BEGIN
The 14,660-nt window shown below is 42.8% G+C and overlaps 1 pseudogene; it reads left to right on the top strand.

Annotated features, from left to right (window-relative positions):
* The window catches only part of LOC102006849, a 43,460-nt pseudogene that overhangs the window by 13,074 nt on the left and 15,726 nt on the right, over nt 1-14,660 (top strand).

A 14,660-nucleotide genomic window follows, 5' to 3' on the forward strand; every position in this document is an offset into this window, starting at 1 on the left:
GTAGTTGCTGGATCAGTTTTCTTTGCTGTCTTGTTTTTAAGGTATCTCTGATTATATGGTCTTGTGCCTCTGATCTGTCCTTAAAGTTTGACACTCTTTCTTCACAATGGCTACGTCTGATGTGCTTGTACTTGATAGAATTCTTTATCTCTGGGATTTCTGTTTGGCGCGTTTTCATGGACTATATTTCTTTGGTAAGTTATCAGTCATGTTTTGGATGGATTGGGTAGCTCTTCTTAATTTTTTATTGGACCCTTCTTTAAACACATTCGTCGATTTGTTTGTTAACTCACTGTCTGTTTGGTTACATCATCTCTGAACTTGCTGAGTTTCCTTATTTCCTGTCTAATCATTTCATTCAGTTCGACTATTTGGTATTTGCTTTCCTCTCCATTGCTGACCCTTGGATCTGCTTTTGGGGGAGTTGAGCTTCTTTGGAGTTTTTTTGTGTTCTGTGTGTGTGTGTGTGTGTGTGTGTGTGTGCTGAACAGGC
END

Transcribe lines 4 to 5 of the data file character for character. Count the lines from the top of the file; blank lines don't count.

A 14,660-nucleotide genomic window follows, 5' to 3' on the forward strand; every position in this document is an offset into this window, starting at 1 on the left:
GTAGTTGCTGGATCAGTTTTCTTTGCTGTCTTGTTTTTAAGGTATCTCTGATTATATGGTCTTGTGCCTCTGATCTGTCCTTAAAGTTTGACACTCTTTCTTCACAATGGCTACGTCTGATGTGCTTGTACTTGATAGAATTCTTTATCTCTGGGATTTCTGTTTGGCGCGTTTTCATGGACTATATTTCTTTGGTAAGTTATCAGTCATGTTTTGGATGGATTGGGTAGCTCTTCTTAATTTTTTATTGGACCCTTCTTTAAACACATTCGTCGATTTGTTTGTTAACTCACTGTCTGTTTGGTTACATCATCTCTGAACTTGCTGAGTTTCCTTATTTCCTGTCTAATCATTTCATTCAGTTCGACTATTTGGTATTTGCTTTCCTCTCCATTGCTGACCCTTGGATCTGCTTTTGGGGGAGTTGAGCTTCTTTGGAGTTTTTTTGTGTTCTGTGTGTGTGTGTGTGTGTGTGTGTGTGTGCTGAACAGGC